FCC Readies Two Auctions for Ultra High Frequency Spectrum

The Federal Communications Commission (FCC) will begin the first of two auctions for extremely high-frequency spectrum licenses, testing out how valuable these radio waves are considered. Up until now, wireless carriers have judged these high-frequency ranges to be useless, but the advent of 5G wireless services has changed that assessment. Signal frequencies above 1 gigahertz can carry more data for current 4G networks, often positioned above low-frequency bandwidth, and also help launch 5G networks. Continue reading FCC Readies Two Auctions for Ultra High Frequency Spectrum

U.S. Does Not Sign France’s Cyberspace Security Agreement

At the UNESCO Internet Governance Forum, French president Emmanuel Macron issued an initiative to set international Internet procedures for cybersecurity, including revealing tech vulnerabilities. Fifty nations, 90 nonprofits and universities and 130 private corporations and groups have endorsed the “Paris Call for Trust and Security in Cyberspace” — but not the United States. U.S. companies Google, Facebook, IBM, and HP signed on to the agreement, which outlines nine goals but doesn’t bind signatories legally to comply. Continue reading U.S. Does Not Sign France’s Cyberspace Security Agreement

Netflix Plans to Experiment With Lower Price in Asian Markets

Netflix revealed its plan to test a lower-priced tier of its subscription streaming service in certain areas as part of a strategy to boost sales, especially in emerging markets such as Asia. While the company has not committed to specific regions or a time frame, CEO Reed Hastings explained that Netflix is looking to experiment. The move would represent a shift for the company, which has consistently maintained or raised its prices while spending more on new content and local productions to attract new customers. Netflix is not expected to reduce the cost of its lowest tier, but rather introduce an alternate fourth tier with different features. Continue reading Netflix Plans to Experiment With Lower Price in Asian Markets

Advertisers Turn to Nano-Influencers for Authentic Promotion

On the Internet, influencers reach more than one million social media followers, and micro-influencers have the attention of their smaller groups, from tens to low hundreds of thousands. Now we have the so-called nano-influencer (dubbed “nanos”) whose reach can be as small as 1,000 followers. Advertisers are going after those who are willing to advertise products on social media, since their lack of fame makes their product advice seem authentic and they accept free products or a small commission in payment. Continue reading Advertisers Turn to Nano-Influencers for Authentic Promotion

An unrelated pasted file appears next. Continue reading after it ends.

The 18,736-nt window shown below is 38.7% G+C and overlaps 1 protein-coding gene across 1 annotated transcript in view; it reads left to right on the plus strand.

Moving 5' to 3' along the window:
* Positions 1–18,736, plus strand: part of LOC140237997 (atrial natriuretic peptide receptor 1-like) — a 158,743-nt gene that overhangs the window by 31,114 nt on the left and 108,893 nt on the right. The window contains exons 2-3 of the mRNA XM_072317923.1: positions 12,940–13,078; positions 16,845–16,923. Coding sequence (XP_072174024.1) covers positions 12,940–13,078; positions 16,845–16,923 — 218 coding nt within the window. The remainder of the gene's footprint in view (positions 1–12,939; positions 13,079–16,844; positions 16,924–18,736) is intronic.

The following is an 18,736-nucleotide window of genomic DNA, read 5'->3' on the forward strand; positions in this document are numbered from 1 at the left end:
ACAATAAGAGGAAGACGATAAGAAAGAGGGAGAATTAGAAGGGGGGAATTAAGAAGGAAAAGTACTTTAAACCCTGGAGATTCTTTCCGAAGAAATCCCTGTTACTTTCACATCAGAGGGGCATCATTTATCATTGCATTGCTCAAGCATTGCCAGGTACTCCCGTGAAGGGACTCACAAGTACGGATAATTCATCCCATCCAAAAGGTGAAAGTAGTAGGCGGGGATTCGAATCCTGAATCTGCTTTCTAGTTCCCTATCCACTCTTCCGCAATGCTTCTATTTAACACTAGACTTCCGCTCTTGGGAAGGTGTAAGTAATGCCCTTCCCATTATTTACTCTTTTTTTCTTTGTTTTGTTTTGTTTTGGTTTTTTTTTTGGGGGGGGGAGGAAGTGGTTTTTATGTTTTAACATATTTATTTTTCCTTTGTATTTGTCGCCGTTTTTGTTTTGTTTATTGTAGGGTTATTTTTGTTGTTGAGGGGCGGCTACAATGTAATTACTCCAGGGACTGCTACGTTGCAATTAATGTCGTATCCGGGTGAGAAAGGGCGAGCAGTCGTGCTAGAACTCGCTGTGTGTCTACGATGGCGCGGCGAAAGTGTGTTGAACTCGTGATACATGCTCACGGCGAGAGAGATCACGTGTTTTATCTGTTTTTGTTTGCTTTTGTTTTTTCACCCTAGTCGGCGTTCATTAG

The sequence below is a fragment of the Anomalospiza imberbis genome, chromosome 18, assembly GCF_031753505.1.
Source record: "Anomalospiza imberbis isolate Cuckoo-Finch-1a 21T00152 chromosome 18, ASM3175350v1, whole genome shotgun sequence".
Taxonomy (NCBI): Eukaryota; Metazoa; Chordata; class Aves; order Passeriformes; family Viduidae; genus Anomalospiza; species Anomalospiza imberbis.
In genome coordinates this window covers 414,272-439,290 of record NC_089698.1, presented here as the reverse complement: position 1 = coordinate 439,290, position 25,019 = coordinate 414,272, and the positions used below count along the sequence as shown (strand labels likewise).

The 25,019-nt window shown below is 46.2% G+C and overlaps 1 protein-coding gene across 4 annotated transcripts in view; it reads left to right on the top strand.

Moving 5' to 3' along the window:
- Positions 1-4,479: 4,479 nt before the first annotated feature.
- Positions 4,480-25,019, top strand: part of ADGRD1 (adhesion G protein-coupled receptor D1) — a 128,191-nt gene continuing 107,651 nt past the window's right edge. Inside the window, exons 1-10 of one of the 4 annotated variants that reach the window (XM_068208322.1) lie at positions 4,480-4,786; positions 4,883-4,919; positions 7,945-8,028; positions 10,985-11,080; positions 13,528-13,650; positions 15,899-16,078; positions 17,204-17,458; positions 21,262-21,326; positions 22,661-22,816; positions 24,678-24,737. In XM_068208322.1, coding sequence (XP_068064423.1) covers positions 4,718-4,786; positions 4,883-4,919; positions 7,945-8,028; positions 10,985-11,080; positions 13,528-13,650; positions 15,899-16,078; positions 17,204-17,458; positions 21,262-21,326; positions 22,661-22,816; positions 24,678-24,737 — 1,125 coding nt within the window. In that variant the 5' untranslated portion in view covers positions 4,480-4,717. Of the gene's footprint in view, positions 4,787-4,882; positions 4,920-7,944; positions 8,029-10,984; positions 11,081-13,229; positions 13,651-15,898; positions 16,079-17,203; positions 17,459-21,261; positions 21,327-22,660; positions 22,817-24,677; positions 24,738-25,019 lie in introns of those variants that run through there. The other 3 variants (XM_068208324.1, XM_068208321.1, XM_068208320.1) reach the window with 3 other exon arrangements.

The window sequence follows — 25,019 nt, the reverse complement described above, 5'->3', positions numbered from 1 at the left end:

Rabbit Updates Features for More Versatile Social TV Viewing

Rabbit, which lets users watch online videos with friends, is updating its features, adding real-time and delayed viewing among others to the mobile/web platform. Company chief executive Amanda Richardson noted that Rabbit’s ability to “let you watch any video content with anyone, anywhere in the world, at the same time, is unmatched.” The 30-employer Rabbit, launched in 2015, now has 3.6 million monthly active viewers and has experienced a two-time to three-time growth year over year. Continue reading Rabbit Updates Features for More Versatile Social TV Viewing

Google Ups Investment in YouTube’s Anti-Piracy Content ID

Google has updated how it is combatting piracy across its suite of digital products. In its report “How Google Fights Piracy,” the company revealed that it has spent more than $100 million on YouTube’s Content ID since its inception, representing a big bump up from $60 million two years ago. That number includes computing resources and staffing. The report further details that it has paid out more than $3 billion to rightsholders, compared to “over $2 billion” in 2016 and $1 billion in 2014. Continue reading Google Ups Investment in YouTube’s Anti-Piracy Content ID

Tim Berners-Lee Publishes Magna Carta for a Better Internet

At Web Summit 2018 in Lisbon this week, Tim Berners-Lee, the inventor of the World Wide Web, unveiled his “Contract for the Web,” which outlines central principles to protect users from abuse, discrimination, political manipulation and other ills. More than 50 organizations have signed the contract, which was published on Berners-Lee’s World Wide Web Foundation site. The full contract will be published in May 2019, when it is deemed that half the world’s population will be able to access the web. Berners-Lee also published a call-to-action. Continue reading Tim Berners-Lee Publishes Magna Carta for a Better Internet

YouTube Grows Investment in Creators for Change Program

In light of how bad actors use online platforms to sow dissension and disinformation, many beleaguered tech behemoths have added another tool in its arsenal to fight this problem: so-called counterspeech initiatives. The term is based on Supreme Court Louis Brandeis’ statement that the best remedy for bad speech isn’t silence but more speech. YouTube — in addition to Redirect Method, which sends users searching for terrorism-related keywords to videos offering an alternative view — has its Creators for Change program. Continue reading YouTube Grows Investment in Creators for Change Program